"The Question" Bible Study on Exodus 17:1-7
September 23, 2020, 6:55 PM

Dear Members & Friends:

I invite you to read the following passage from Exodus 17:1-7 (New Revised Standard Version).

From the wilderness of Sin the whole congregation of the Israelites journeyed by stages, as the Lord commanded. They camped at Rephidim, but there was no water for the people to drink. The people quarreled with Moses, and said, “Give us water to drink.” Moses said to them, “Why do you quarrel with me? Why do you test the Lord?” But the people thirsted there for water; and the people complained against Moses and said, “Why did you bring us out of Egypt, to kill us and our children and livestock with thirst?” So Moses cried out to the Lord, “What shall I do with this people? They are almost ready to stone me.” The Lord said to Moses, “Go on ahead of the people, and take some of the elders of Israel with you; take in your hand the staff with which you struck the Nile, and go. I will be standing there in front of you on the rock at Horeb. Strike the rock, and water will come out of it, so that the people may drink.” Moses did so, in the sight of the elders of Israel. He called the place Massah and Meribah, because the Israelites quarreled and tested the Lord, saying, “Is the Lord among us or not?”

In this week's text from Exodus 17:1-7, we continue journeying with the Israelites in Exodus' narrative of the wilderness trek.  Last Sunday's Exodus text gave us the opportunity not only to reflect upon the miraculous work of God but also to ponder our human relationship to God and God's gifts in a time of stress and difficulty.

It seems to me that a key to interpretation of this passage is the pregnant question that is asked at the end of this Sunday's text: "Is the LORD really with us or not?" (Exodus 17:7).

The context for this episode is significant in understanding its implications.  The freed slaves making their way through the wilderness need water.  The first instance of water deprivation was when they were without water for three days (Exodus 15:22).  Upon finally arriving at the oasis of Marah, they found the water there bitter and undrinkable.

In their thirst, the people complain, and Moses beseeches God.  On that occasion, God provides a piece of wood, which, when tossed into the water makes it sweet (Exodus 15:23-25a).  Right after this, we are told that God "put them to the test" (Exodus 15:25b).  If the people would listen to God's voice and endeavor to keep God's commandments, then God would not inflict them with diseases like God visited upon the Egyptians, "for I am the LORD who heals you" (Exodus 15:26).

In Exodus 16, the Israelites have a tough time obeying God's commands about gathering manna.  The command not to store up manna is particularly difficult.  Moses intervenes, and the people do better.  The chapter ends with, "The Israelites ate manna for forty years, until they came to livable land.  They ate manna until they came to the border of the land of Canaan" (Exodus 16:35).  It seems at last the freed slaves are getting the hang of surviving faithfully in the wilderness.

But then, in Exodus 17, the Israelites' difficulties continue.  Making camp at Rephidim, they find that there's no water.  The complaining resumes.  They quarrel with Moses demanding, "Give us water to drink" (Exodus 17:2).  Moses, exasperated, accuses the people not only of annoying him but also of testing the patience of God: "Why do you quarrel with me?  Why do you test the Lord?" (17:2).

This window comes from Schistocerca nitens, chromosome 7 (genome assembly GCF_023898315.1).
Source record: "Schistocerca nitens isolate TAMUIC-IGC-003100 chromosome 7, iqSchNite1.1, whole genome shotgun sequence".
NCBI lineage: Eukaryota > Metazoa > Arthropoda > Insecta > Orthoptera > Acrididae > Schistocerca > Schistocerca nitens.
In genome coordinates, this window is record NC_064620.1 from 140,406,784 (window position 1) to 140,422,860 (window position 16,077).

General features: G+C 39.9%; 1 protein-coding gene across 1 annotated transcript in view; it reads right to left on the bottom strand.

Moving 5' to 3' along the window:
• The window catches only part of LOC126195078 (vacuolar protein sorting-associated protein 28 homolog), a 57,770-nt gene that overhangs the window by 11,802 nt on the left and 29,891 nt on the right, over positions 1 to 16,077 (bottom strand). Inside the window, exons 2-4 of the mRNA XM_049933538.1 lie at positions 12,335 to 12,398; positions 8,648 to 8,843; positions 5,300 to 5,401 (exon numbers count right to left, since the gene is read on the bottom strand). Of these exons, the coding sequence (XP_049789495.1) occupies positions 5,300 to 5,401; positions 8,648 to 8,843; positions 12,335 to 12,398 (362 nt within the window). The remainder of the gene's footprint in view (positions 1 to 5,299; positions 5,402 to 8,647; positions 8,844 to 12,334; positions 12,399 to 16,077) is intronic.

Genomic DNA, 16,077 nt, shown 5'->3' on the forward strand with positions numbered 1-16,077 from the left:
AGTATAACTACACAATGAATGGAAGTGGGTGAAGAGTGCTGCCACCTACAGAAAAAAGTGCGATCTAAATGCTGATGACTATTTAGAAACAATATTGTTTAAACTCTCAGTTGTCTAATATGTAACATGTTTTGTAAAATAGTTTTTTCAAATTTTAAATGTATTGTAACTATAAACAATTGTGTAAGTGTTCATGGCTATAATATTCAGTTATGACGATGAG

In spite of Moses' contention that the people are testing God, they mostly seem to be doubting Moses as a leader.  Has Moses overstepped in claiming that the Hebrews have been chosen for special Divine care?  Have they really been called to be God's special people?  Pharaoh chose the Hebrews for slavery (Exodus 1:11) and even for genocide (Exodus 1:16).  In short, is Yahweh God just another all-powerful but utterly uncaring god like Pharaoh?

Their complaints cause Moses to go back and complain to God.  This image of Moses as the go-between of God and the people presents him as the ultimate priest.  How dare they challenge Moses' leadership?  "What shall I do with this people?!"  God tells Moses to take the staff (the one he used at the Nile River) and to meet God on the rock at Horeb.  Moses is to strike the rock with the staff.

What is more lifeless than a rock?  Dry.  Hard.  But surprise!  Water comes gushing from the rock.  There is life where there was nothing but death.  Is this meant to be not only a means for Israel's survival but also a metaphor?  God is bringing a lively people, a new, holy nation out of death and death-dealing enslavement.

The question, "Is God with us or not?" is being given an answer.  God is present in the heaven-sent bread and meat and, in this Sunday's text, now present in life-giving water.  Through these miraculous Divine interventions, God is schooling Israel in God's character.  God is with the former slaves, guiding them, setting up structures for their life together, giving them daily nourishment for their survival.  Their quarreling will not be punished by God; rather, a loving God will see their complaints as a call to loving action.

The Exodus writier doesn't tell us how the people received the miracle of water from the rock at Massah or Meribah.  However, Moses can't seem to get out of his mind that here was yet another place where his leadership was tested.  Moses names the place as a reminder of the people's complaining and testing, a memorial to the frightening yet basic question, "Is the Lord really with us or not?"

It seems that in the most desparate situations in life that is our question too!

God is with us!

Blessings on the Journey,

Pastor Greg Rupright



Comments

09-26-2020 at 9:21 PM
Pat May
We always seem to need that reassurance.
Thanks be to God for giving it to us!!!
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